MITX awards and the “digital” agency
Happy Ice Cream Machine, from a pure digital agency, won Best of Show, but lots of other awards
went to hybrid or integrated agencies, including Mullen.
Last night MITX put on its annual award show ceremony, celebrating the best digital and interactive work in New England. It’s always fun to be there as the show attracts everyone from ad agencies to digital shops, production companies, start-ups, VCs and social media agencies. Boston has a big, healthy and still growing digital community and folks come from all over the region. All the way from Burlington, Vermont, in fact.
Besides being the oldest interactive marketing association in the country (I think), the MITX awards is definitely the largest regional show in the U.S. It’s been held annually for 15 years – since the days of CD-ROMS – and attracts well over 1200 attendees who either pat themselves on the back for winning or applaud politely as their competitors walk to the stage.
I was obviously pleased to watch the Mullen gang take home numerous honors, including Best Brand Campaign, Best Cross Media Campaign and Best User Engagement (all for Olympus); Best Mobile App for Lumber Liquidator (the second year in a row we grabbed that one); and Best Use of Mobile (for Timberland, which also won Digital Marketer of the Year.)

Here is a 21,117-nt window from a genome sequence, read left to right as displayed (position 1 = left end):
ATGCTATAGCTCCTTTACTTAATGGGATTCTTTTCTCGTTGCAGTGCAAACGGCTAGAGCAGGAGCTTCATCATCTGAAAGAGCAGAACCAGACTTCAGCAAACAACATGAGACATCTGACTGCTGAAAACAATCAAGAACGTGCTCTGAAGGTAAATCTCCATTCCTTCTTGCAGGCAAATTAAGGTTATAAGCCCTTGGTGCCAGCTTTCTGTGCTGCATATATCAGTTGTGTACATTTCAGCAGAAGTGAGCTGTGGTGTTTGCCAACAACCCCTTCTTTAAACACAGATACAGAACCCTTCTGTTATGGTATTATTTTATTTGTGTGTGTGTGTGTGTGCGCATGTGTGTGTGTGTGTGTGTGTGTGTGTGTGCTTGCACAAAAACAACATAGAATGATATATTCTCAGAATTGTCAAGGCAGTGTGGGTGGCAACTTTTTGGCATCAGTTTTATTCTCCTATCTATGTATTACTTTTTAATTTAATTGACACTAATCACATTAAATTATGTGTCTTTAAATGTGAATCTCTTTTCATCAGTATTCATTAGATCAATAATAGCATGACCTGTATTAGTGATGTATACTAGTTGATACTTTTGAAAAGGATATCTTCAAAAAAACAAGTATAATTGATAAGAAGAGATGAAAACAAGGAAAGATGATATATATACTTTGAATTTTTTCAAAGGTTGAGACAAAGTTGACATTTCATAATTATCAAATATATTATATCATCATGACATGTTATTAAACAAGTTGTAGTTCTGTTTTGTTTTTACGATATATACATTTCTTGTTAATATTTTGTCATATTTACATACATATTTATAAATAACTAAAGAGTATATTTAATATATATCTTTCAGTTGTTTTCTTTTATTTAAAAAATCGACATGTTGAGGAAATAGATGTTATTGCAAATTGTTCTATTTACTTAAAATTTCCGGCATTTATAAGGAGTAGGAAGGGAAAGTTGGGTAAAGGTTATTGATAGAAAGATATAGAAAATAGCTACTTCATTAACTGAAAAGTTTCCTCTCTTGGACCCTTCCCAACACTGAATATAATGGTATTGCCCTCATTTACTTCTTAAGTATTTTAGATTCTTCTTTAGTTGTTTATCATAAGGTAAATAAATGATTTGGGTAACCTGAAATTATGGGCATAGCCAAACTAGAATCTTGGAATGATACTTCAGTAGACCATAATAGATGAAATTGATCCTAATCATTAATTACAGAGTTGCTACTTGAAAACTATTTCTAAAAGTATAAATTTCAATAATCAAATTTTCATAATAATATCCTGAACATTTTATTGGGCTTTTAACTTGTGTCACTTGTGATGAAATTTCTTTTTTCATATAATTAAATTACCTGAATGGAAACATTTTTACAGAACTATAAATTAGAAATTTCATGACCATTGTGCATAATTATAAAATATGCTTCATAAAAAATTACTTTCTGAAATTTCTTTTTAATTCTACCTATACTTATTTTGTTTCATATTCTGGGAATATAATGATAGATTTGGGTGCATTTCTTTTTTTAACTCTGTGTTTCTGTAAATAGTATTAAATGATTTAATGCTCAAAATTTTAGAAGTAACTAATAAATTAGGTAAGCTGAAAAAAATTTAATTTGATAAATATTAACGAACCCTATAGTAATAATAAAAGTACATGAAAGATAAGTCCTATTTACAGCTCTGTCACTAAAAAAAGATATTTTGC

As is often the case at these events, more than a few people asked how it is that Mullen, once a traditional advertising agency known more for ads than digital ideas, managed to “transform.” Once upon a time the companies that won at award shows like this were the digital pure-plays.
But clearly everything is digital now and every agency needs to be (and can be) digital (and social). Not just in its tech group, but in creative, planning, media, production and account service. So my answer is simple.
- Change your mindset. Tell yourself that it’s time to make things that are useful rather than craft messages that people will simply consume.
- Put technology and IA and UX in the middle of the creative department so that they’ll learn more about storytelling and creativity and creatives will learn more about technology.
- Start every idea session with the question: what do consumers need from this brand in terms of content, functionality and utility?
- Make ads last. First come up with something more experiential that in and of itself might be worth advertising.
Granted it’s easier said than done. As this week’s Fast Company piece suggests, you have to change your DNA and make some tough decisions about everything from staffing and processes to clients and compensation.
And admittedly we’re not totally there yet and don’t always get it right either. (Few really do have it all figured out.) But when we do, it’s actually good for everyone — our clients, their customers, and even the egos of the teams that walk up to the stage at MITX.
Congratulations to all the winners and all the agencies. Especially all those who’ve had to work extra hard to get there.